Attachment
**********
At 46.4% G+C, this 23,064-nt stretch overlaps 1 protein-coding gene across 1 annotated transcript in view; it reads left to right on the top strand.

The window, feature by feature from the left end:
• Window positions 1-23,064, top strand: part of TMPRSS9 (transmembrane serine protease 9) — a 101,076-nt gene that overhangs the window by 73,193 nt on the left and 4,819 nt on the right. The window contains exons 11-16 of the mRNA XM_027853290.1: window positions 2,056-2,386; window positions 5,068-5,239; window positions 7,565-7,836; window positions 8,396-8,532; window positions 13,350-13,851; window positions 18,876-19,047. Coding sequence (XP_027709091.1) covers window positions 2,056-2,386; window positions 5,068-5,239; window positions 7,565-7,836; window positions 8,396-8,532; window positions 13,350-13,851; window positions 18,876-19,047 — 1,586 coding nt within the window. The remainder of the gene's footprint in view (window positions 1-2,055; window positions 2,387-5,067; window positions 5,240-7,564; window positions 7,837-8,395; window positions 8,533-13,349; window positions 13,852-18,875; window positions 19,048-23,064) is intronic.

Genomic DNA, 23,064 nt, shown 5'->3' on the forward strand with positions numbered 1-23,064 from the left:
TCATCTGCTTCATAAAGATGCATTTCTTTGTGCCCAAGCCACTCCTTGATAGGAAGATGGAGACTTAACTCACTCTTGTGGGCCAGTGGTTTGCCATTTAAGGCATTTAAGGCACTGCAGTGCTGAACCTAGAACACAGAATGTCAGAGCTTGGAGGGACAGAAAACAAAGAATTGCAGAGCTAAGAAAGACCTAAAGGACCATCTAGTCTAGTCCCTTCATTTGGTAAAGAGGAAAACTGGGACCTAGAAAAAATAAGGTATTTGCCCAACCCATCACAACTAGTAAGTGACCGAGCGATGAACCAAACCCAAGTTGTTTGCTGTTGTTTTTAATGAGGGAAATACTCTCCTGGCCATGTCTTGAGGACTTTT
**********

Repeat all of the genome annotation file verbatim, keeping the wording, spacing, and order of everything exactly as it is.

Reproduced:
At 46.4% G+C, this 23,064-nt stretch overlaps 1 protein-coding gene across 1 annotated transcript in view; it reads left to right on the top strand.

The window, feature by feature from the left end:
• Window positions 1-23,064, top strand: part of TMPRSS9 (transmembrane serine protease 9) — a 101,076-nt gene that overhangs the window by 73,193 nt on the left and 4,819 nt on the right. The window contains exons 11-16 of the mRNA XM_027853290.1: window positions 2,056-2,386; window positions 5,068-5,239; window positions 7,565-7,836; window positions 8,396-8,532; window positions 13,350-13,851; window positions 18,876-19,047. Coding sequence (XP_027709091.1) covers window positions 2,056-2,386; window positions 5,068-5,239; window positions 7,565-7,836; window positions 8,396-8,532; window positions 13,350-13,851; window positions 18,876-19,047 — 1,586 coding nt within the window. The remainder of the gene's footprint in view (window positions 1-2,055; window positions 2,387-5,067; window positions 5,240-7,564; window positions 7,837-8,395; window positions 8,533-13,349; window positions 13,852-18,875; window positions 19,048-23,064) is intronic.

Genomic DNA, 23,064 nt, shown 5'->3' on the forward strand with positions numbered 1-23,064 from the left:
TCATCTGCTTCATAAAGATGCATTTCTTTGTGCCCAAGCCACTCCTTGATAGGAAGATGGAGACTTAACTCACTCTTGTGGGCCAGTGGTTTGCCATTTAAGGCATTTAAGGCACTGCAGTGCTGAACCTAGAACACAGAATGTCAGAGCTTGGAGGGACAGAAAACAAAGAATTGCAGAGCTAAGAAAGACCTAAAGGACCATCTAGTCTAGTCCCTTCATTTGGTAAAGAGGAAAACTGGGACCTAGAAAAAATAAGGTATTTGCCCAACCCATCACAACTAGTAAGTGACCGAGCGATGAACCAAACCCAAGTTGTTTGCTGTTGTTTTTAATGAGGGAAATACTCTCCTGGCCATGTCTTGAGGACTTTT